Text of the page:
• big007us Posted: 7/25/2010 4:02pm PDT

    Realize ONE thing. These cameras are installed by camera companies to make money. They could care less about safety. They view the pictures and videos. They decide who gets fine letters. What is their accountability to the local governments? It's an honesty system and with the government, how far is that going to go. No doubt, both the camera company and the government will make money, but where it goes, and how much, is anyone's guess. Chalk up one more for the bad guys!!

  • DifferentView Posted: 12/9/2009 11:17am PST

    Brilliant bit of Journalism here. While ATS appears to have made an abrupt business decision, any business owner would have to consider alternatives when their client can't pay for the services. Maybe the system actually worked - enough people learned not to run the lights! Sounds to me like a success story. If people don't run the lights no need for cameras.

  • HenryThe8th Posted: 12/8/2009 9:50pm PST

    Even with a fine like in California, where it is $450+, cameras don't stop the people who run multiple seconds late. And those "late runners" are the guys who cause the horrible accidents you see in the crash videos the camera companies distribute as part of their selling pitch. So, how do you stop the late runners?
    Most don't do it on purpose - they run late because they don't see the signal. Some don't see the signal because they are distracted, lost, or unfamiliar with the neighborhood. For them, you need to improve intersection markings. 2005 research by Florida's Dept. of Transportation found that improving markings near intersections reduced red light running by up to 74% without increasing the likelihood of rear end collisions. (Source: http://thenewspaper.com/rlc/docs/05-simulator.pdf at p. 69)
    Some don't see the signal because they are intoxicated or otherwise incapacitated. It takes "live" cops to get those guys off the street, and to close the bars that are over-serving them.
    How do you cut the rest of the running, where the average late time is 1/2 second, with many tickets for as little as one-tenth of a second? You lengthen the yellow! Increasing yellows by 0.5 sec. yields a 69% drop in violations. That's over two-thirds! (Source: http://scholar.lib.vt.edu/theses/available/etd-06242004-230619/unrestricted/Thesis_3.pdf Fig. 4.1 on p. 67. Also see http://thenewspaper.com/news/04/430.asp (Roundup))
    And lengthening the yellows is cheap and quick to do all over town - reducing running everywhere, not just at the expensively-equipped "camera" intersections.
    Longer yellows reduce severe accidents. A 2004 study by the Texas Trans. Inst. found "...an increase in the yellow duration of 1.0 sec. is associated with a [crash freq.] of about 0.6, which corresponds to a 40% reduction in crashes." (Source: http://thenewspaper.com/rlc/docs/04-alternatives.pdf Fig. 2-8 on p. 2-20)
    (Whenever someone suggests lengthening the yellows, someone else will say, "Drivers will just get used to the longer yellows, and run those, too!" Actually, the running stays down. It does not "rebound." In Mesa, Arizona, they increased the yellows by 1 second in late 2000, and running dropped to 1/3 of what it had been, and stayed down.(Source: See the big table at http://www.highwayrobbery.net/redlightcamsdocsMesaMain.html))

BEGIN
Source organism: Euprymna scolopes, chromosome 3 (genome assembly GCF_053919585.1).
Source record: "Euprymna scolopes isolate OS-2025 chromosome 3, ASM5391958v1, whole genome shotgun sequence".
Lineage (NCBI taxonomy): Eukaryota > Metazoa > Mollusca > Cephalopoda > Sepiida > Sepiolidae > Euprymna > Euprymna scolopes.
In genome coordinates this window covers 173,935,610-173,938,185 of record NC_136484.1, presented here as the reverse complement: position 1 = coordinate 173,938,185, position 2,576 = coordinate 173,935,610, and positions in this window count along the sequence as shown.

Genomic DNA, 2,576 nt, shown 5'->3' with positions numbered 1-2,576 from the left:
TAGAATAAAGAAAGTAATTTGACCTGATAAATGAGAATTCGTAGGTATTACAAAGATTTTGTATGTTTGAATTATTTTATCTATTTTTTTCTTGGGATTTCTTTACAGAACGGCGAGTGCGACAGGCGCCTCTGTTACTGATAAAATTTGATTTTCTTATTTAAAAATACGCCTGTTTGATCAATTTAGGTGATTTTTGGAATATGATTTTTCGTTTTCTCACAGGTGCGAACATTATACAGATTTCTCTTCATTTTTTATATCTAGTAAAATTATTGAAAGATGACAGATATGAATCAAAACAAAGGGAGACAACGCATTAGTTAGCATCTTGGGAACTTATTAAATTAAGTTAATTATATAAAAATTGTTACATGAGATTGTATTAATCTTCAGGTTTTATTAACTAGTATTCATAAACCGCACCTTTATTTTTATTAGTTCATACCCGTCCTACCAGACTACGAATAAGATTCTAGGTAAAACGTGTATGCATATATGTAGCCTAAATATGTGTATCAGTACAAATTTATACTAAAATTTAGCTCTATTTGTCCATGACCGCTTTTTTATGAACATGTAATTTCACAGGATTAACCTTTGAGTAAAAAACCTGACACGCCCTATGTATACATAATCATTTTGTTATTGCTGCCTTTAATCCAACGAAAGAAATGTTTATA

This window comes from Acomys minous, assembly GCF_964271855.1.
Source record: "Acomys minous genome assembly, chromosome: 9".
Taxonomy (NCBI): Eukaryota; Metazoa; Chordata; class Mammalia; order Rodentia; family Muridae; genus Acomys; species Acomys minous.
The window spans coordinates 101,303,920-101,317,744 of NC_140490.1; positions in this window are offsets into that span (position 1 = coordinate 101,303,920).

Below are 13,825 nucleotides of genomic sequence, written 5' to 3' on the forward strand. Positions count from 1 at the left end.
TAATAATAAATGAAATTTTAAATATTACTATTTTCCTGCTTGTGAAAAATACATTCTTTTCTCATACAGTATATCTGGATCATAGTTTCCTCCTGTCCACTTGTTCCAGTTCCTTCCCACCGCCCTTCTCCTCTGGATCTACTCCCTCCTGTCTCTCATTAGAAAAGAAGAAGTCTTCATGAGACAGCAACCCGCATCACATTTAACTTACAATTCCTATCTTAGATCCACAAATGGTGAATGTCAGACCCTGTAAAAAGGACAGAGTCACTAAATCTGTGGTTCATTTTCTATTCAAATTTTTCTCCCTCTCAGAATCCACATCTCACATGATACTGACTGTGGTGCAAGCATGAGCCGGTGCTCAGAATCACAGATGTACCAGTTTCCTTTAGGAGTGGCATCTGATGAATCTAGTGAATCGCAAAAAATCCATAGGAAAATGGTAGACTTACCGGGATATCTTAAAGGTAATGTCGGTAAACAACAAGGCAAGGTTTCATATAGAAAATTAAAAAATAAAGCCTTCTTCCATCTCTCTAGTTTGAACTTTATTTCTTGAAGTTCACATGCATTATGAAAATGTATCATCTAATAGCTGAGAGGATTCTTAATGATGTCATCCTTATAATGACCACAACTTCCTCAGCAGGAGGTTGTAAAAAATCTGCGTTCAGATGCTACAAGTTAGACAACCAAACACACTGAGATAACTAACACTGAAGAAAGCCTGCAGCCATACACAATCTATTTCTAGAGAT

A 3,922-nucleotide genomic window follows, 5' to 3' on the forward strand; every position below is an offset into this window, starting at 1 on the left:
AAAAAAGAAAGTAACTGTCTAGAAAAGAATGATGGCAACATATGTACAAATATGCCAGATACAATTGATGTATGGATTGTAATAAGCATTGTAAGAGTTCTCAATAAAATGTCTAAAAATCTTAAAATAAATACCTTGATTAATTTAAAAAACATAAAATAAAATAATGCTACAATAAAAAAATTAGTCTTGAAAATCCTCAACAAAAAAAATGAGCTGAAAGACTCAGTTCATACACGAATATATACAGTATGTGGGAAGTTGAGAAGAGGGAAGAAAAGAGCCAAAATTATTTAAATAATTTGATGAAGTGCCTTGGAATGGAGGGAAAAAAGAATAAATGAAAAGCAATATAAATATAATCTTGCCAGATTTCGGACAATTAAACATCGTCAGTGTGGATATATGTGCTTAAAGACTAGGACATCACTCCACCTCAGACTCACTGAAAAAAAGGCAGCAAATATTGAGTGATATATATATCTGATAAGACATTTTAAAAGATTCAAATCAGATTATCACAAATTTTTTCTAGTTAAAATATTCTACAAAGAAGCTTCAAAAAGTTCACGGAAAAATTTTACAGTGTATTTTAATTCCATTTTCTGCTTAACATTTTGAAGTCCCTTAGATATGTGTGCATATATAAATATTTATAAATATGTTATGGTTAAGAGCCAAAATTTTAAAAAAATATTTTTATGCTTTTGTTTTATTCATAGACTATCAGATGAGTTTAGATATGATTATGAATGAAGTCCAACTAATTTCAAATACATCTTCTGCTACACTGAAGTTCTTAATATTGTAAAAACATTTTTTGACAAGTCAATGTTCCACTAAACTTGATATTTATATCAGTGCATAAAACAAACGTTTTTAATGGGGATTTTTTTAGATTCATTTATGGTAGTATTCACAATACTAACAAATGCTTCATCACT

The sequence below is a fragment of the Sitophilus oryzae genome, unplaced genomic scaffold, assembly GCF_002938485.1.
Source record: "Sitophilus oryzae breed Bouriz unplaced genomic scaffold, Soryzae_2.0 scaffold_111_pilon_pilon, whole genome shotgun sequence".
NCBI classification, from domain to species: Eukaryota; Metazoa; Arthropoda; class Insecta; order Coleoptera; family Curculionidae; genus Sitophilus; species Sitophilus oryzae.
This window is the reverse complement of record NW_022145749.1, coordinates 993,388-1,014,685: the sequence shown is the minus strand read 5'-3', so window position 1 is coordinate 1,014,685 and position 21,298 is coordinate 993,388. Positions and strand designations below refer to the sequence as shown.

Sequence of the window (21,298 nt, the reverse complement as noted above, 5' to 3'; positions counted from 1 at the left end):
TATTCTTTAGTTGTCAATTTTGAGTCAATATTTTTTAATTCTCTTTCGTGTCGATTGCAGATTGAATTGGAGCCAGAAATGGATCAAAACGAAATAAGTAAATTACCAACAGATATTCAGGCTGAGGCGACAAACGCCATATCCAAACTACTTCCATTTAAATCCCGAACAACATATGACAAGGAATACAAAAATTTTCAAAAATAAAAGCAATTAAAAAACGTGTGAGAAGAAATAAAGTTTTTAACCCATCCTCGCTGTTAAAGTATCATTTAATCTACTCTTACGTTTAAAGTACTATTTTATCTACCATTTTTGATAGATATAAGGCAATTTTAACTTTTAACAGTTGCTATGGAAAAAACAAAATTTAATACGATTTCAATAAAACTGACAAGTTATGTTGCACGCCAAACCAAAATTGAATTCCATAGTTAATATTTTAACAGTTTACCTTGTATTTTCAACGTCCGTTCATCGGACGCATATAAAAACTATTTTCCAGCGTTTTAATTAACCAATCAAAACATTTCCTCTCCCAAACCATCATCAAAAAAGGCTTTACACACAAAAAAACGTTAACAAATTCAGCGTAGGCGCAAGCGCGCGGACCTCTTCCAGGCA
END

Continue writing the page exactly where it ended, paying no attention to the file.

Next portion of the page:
For those who live in California, or might visit, here is a special note about California camera tickets. (As in many fields of endeavor, California does it differently. Not better, just differently.)
    In California the tickets cost the aforementioned $450+, and a point on your license. Because CA tickets put a point on your license, the police have to get the name of the actual driver before they can file the ticket at court. Since the photo of the plates leads only to the registered owner ("RO"), and he/she often was not the person driving the car, about 40 California police depts. mail out a document that looks like a real ticket, but isn't, to bluff the RO into ID'ing the actual driver of the car. These "Snitch Tickets" haven't been filed with the court, so are recognizable because they don't say "Notice to Appear," don't have the court's address, and say (on the back, in small letters), "Do not contact the court." Since they have NOT been filed with the court, they have no legal weight. You can ignore a Snitch Ticket. If in doubt, Google the term.
    Finally, a word for those angelic drivers who think they're above all this: Get out your wallet! You need to buy a $300 nav system to warn you when you're coming to a camera enforced locations. Why?
    The drivers in front of you will be exhibiting unexpected behavior, like slamming on their brakes on a brand new yellow, or because they have "local" knowledge that a speed camera is hidden nearby. The warning from your nav system will save you from rear-ending them - an accident for which the law would automatically hold you responsible.

  • R2Dad Posted: 12/8/2009 2:46pm PST

    Bwahahaha! So I guess at that wittering about reducing speeds and improving safety is a house of cards. Now I guess we get to look forward to slower speed limits and shorter lights to make up the difference.